Texas A&M 35, Arkansas 28

Arkansas took a 28-14 lead into the fourth quarter of the Southwest Classic, but Texas A&M rallies with three touchdowns in the fourth quarter and overtime to down the Razorbacks 35-28 before 68,113 fans at AT&T Stadium Arlington, Texas.

ARLINGTON, Texas – It appeared for the longest that Arkansas was about to have a season-changing - maybe even a program-changing win - over No. 6 Texas A&M at the Southwest Classic.

The Razorbacks led 28-14 lead with just over 12 minutes left and had the ball with a chance to go up three touchdowns when Jonathan Williams ripped off a tackle-breaking 55-yard run to the Texas A&M 1 yard line.

But a tripping penalty on Dan Skipper way behind the play negated that run, put Arkansas back on its own 29 and the Razorbacks – who had won all four of their previous games at this venue - did not sniff the end zone again.

Texas A&M (5-0, 2-0) used that break and went on to score three touchdowns in the fourth quarter and overtime and eventually downed Arkansas 35-28 before 68,113 fans at the Dallas Cowboy's AT&T Stadium.

“Obviously it was a fourth quarter to remember for them and obviously one for us as well,” Razorback head coach Bret Bielema said. “I think the good news about today – and I want to give A&M credit because they did it – but a lot of things that caused us to lose this game today came from within our own locker room.

“I am not getting down on my guys,” Bielema added. “This is just a part of the process to get to where we need to be. I think we made a lot of positive steps forward, but we talk all the time about our third Arkansas edge – playing clean and playing penalty free. Don't put it in a position to beat yourself by what you are doing. We can't win with eight penalties. I know that.”

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It was Aggies' third straight win over the Razorbacks (3-2, 0-2), but their first in the Southwest Classic – which Arkansas won the first three held in 2009, 2010 and 2011.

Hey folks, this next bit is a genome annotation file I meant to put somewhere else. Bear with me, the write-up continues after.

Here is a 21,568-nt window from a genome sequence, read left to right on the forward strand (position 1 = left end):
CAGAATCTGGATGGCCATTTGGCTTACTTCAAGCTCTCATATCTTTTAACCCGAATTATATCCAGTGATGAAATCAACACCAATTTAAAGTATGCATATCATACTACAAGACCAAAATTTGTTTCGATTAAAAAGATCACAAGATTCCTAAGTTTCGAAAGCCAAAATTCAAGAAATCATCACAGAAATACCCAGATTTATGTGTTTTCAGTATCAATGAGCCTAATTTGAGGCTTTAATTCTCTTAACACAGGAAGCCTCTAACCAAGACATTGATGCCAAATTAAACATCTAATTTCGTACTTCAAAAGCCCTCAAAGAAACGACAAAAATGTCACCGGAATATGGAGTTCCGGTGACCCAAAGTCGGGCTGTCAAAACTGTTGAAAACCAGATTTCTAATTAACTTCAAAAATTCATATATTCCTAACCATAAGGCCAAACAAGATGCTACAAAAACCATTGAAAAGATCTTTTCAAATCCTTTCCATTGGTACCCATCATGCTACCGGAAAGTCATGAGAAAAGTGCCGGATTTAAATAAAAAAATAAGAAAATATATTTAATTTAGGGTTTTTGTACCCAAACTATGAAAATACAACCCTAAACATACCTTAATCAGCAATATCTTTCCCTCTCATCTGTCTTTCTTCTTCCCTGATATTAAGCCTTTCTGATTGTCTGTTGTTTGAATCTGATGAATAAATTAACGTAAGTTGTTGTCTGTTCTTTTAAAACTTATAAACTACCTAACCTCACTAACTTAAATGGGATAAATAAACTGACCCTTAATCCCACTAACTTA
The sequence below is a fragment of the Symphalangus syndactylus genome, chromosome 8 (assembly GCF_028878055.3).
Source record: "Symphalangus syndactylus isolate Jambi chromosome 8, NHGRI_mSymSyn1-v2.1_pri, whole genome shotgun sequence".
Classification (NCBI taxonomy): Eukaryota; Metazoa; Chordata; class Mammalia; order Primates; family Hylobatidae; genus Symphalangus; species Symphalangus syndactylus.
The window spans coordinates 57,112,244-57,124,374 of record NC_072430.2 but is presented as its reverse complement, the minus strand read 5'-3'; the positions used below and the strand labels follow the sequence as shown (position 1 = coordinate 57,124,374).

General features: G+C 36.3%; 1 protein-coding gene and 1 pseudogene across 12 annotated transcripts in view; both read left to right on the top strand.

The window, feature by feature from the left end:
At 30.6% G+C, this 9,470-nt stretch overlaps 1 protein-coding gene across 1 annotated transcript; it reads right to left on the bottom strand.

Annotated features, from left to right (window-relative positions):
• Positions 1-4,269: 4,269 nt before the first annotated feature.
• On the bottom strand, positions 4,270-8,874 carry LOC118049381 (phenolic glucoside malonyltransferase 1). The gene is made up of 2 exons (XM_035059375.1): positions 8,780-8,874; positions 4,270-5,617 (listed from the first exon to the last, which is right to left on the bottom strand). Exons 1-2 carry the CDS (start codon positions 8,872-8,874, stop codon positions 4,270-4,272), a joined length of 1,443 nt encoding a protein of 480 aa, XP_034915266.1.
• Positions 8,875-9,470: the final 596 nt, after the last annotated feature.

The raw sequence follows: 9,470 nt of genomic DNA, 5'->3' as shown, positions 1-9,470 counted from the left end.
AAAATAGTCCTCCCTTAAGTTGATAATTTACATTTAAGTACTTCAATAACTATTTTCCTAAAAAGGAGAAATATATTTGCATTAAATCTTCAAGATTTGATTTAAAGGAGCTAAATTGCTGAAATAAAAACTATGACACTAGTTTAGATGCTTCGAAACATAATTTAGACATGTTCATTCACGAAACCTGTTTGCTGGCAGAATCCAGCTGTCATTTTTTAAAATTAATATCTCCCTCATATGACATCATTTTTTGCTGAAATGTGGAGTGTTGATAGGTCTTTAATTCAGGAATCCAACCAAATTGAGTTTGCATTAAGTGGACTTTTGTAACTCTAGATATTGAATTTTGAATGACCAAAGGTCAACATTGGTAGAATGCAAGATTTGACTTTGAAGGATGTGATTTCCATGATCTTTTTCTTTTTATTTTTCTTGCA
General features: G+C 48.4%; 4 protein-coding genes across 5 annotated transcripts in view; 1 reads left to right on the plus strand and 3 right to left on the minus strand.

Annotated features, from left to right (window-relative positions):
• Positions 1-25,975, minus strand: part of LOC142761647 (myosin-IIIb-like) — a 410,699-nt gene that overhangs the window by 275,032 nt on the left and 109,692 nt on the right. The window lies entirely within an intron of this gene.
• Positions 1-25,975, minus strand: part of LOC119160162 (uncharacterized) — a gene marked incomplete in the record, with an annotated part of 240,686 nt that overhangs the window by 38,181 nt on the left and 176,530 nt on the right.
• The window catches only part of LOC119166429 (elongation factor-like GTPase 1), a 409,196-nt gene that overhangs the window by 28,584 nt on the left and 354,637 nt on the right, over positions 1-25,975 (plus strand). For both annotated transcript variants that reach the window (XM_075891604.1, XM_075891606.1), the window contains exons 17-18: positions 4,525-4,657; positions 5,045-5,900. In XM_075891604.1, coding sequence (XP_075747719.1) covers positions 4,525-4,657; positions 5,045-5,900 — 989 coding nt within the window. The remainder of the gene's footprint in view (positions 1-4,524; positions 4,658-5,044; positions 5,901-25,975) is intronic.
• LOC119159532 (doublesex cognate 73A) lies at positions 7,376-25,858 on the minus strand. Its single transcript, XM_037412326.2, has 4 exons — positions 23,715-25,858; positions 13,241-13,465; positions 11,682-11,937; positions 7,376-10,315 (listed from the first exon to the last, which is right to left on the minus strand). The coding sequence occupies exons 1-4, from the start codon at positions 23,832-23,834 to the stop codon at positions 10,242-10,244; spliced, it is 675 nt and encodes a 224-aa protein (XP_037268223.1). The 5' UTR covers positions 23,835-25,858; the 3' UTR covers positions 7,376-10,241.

“When you have got your foot on somebody's throat, keep it on it,” Bielema said. “Give me another year (here at the Southwest Classic). I can't wait to see that.”

Texas A&M head coach Kevin Sumlin was obviously pleased with being able to pull out a win at the end after an Arkansas defense – led by linebacker Martrell Spaight's game-high 13 tackles – frustrated Texas A&M. The Aggies punted six times on Saturday after punting just eight times in their first four games.

Aggies quarterback Kenny Hill (21 of 41 for 386 yards) had touchdown passes for 86 yards to Edwin Pope (4 catches, 151 yards) with 11:59 left and 59 yards to Josh Reynolds with just over two minutes left in regulation and then tossed a 25-yarder on the first play of overtime to Malcome Kennedy.

The Aggies had 290 yards total offense entering the fourth quarter and 233 in the fourth quarter and overtime.

“One heck of a game,” Sumlin said. “....I am extremely proud of our older guys. I think we get categorized as a young football team with a quarterback that is young, but our older guys led us and they were in and out of a real football game, a physical game...You know we made enough plays to win in the end.”

The Razorbacks (3-2, 0-2) failed to convert on a 4th-and-2 running call on the last play of the game and fell in their 14th straight SEC game, 10 under Bielema.

“We obviously called a run,” Bielema said. “It is what it is and a play we've been pretty successful on and weren't able to execute as far as getting it done. If we had called a pass and it hadn't been successful, you'd look back and say, why didn't you run it. I thought Jim Chaney called a good game.”

Arkansas could have gone to 4-0 in the event but Skipper was first called for holding to negate a Brandon Allen touchdown pass to Hunter Henry, his tripping wiped out the long run by Williams and then John Henson missed a 44-yard field goal late to go along with the eight penalties for 76 yards.